Printing is a form of reproduction of text and images in existence since ancient times. The print industry has made huge headways from the ancient Chinese woodblock printing days. Today, large scale printing is done using a printing press while small scale printing is done using digital printers.
Advances in technology have aided this industry through the emergence of various web to print software. While earlier, paper used to be the most common medium on which printing was done, today the materials range from plastic, metals and cloth to many other materials.
One of the most recent developments that has taken place in the printing industry is the advent of personalization. While the world moves to online shopping, personalization rules the roost. It is now important that brands offer this option for the sake of customer satisfaction and to boost their sales. Moreover, they have realized that this is also the most cost efficient and smart way of branding.
The various printing ways that are currently available are letterpress printing, flexo printing, offset printing, screen printing, UV printing, embroidery printing, engraving, embossing, gravure and digital printing to name a few. Here we explore the 8 basic printing techniques that are used.
Called flexography or simply flex, this is done using a flexible relief plate. It can be used to print on any material like plastic, cellophane, metallic films, and of course, paper. It is widely used for printing on the non-porous materials used in food package industries.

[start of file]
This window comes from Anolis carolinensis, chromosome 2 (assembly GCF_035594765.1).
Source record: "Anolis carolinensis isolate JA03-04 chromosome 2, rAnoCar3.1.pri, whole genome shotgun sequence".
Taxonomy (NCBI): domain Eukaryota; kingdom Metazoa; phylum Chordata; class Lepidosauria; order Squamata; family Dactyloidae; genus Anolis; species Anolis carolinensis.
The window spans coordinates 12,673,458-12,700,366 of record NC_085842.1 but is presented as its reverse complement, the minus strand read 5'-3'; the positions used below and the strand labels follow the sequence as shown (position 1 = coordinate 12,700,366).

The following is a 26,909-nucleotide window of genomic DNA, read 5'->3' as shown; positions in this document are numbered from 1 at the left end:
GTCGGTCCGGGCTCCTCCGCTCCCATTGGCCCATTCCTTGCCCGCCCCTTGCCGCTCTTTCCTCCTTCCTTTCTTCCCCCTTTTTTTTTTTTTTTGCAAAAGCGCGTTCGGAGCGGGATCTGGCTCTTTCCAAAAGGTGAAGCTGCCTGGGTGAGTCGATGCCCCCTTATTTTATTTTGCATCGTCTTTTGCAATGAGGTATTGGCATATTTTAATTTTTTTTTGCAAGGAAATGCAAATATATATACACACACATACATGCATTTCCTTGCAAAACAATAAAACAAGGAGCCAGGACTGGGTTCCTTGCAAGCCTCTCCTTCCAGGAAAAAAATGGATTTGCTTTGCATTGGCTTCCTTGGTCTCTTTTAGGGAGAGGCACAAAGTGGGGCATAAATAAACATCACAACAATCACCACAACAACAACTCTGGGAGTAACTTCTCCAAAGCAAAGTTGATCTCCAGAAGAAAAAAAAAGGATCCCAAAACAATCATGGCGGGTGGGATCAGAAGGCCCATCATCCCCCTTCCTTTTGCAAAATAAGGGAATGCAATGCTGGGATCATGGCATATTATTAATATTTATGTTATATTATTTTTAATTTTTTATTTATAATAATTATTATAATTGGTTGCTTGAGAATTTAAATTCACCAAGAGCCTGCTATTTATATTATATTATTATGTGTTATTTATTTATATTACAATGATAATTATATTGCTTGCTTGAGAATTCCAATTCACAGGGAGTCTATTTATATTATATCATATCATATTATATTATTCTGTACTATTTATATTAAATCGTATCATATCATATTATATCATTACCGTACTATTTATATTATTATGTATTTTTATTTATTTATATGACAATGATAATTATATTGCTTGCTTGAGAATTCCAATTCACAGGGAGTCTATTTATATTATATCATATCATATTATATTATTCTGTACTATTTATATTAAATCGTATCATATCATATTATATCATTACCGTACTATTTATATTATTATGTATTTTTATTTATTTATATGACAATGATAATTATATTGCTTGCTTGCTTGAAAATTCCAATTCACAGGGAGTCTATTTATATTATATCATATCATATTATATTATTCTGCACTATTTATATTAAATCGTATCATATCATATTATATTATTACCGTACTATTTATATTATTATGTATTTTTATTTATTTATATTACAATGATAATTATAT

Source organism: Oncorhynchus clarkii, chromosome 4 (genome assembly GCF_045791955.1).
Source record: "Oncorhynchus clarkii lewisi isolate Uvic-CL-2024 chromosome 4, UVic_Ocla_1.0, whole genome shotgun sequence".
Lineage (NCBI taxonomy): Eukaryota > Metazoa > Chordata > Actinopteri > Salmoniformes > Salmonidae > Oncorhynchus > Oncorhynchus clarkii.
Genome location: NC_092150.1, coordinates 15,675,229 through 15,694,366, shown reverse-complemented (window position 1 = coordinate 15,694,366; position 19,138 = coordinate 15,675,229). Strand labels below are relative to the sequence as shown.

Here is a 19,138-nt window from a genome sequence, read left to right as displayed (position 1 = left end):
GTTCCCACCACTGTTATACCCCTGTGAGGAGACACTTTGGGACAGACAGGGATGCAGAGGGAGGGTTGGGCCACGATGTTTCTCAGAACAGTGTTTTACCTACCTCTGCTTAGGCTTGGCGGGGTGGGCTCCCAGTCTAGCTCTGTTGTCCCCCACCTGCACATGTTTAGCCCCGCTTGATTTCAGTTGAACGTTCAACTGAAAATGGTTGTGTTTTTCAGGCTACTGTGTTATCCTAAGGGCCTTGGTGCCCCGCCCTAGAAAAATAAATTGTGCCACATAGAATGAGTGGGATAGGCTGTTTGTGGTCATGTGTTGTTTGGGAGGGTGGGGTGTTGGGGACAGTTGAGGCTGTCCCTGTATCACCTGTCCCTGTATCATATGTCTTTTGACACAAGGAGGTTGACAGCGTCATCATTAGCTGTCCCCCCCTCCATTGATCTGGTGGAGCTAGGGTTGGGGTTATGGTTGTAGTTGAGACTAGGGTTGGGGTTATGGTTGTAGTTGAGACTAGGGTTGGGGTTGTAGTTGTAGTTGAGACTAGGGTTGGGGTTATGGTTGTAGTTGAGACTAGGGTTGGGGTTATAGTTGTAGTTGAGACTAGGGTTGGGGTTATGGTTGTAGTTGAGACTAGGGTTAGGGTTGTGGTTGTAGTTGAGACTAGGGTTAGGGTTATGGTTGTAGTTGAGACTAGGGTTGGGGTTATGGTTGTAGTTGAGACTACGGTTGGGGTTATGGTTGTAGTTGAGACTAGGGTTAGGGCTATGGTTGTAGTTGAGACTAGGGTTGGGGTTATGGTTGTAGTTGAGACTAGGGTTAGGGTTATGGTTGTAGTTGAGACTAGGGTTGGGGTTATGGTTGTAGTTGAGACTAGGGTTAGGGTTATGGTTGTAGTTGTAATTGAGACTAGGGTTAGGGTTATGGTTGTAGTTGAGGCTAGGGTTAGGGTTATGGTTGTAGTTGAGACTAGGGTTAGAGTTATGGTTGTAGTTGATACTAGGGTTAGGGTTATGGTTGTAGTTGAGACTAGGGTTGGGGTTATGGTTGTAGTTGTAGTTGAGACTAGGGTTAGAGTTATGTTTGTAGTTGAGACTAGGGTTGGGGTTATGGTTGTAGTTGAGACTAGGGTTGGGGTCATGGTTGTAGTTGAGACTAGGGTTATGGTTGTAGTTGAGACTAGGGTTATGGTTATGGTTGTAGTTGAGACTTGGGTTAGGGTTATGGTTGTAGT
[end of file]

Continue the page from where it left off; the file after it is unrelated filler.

This involves multiple processes like platemaking, mounting and then printing. Flex has an advantage of being able to use a wide range of inks. This makes it a preferred choice for printing on many different materials like brown paper, plastic, foil, acetate film and a few other materials used for packaging.
In this printing technique the inked image is offset from a plate to a rubber blanket, and further on to the printing surface. This is used very commonly in combination with the lithographic printing process. Used in many common applications, namely newspapers, magazines, stationery, brochures and books, this is the most economically suited for large volume high quality printing.
Other advantages are quick, easy production of the printing plates, longer lifespan of the printing plates and the capability to adjust the ink quantity in the fountain roller with the screw keys.
In screen printing, a mesh or screen is used to transfer the ink onto the substrate, by blocking off areas using a blocking stencil. The screen or mesh can be made out of any synthetic polymer like nylon.
This is also referred to as silk-screen, serigraphy, and serigraph printing. It can be used for printing on materials like paper, textiles, glass, wood, metal and even ceramics. Used most commonly in garments, it is also seen in clock and watch faces, balloons, and many other products.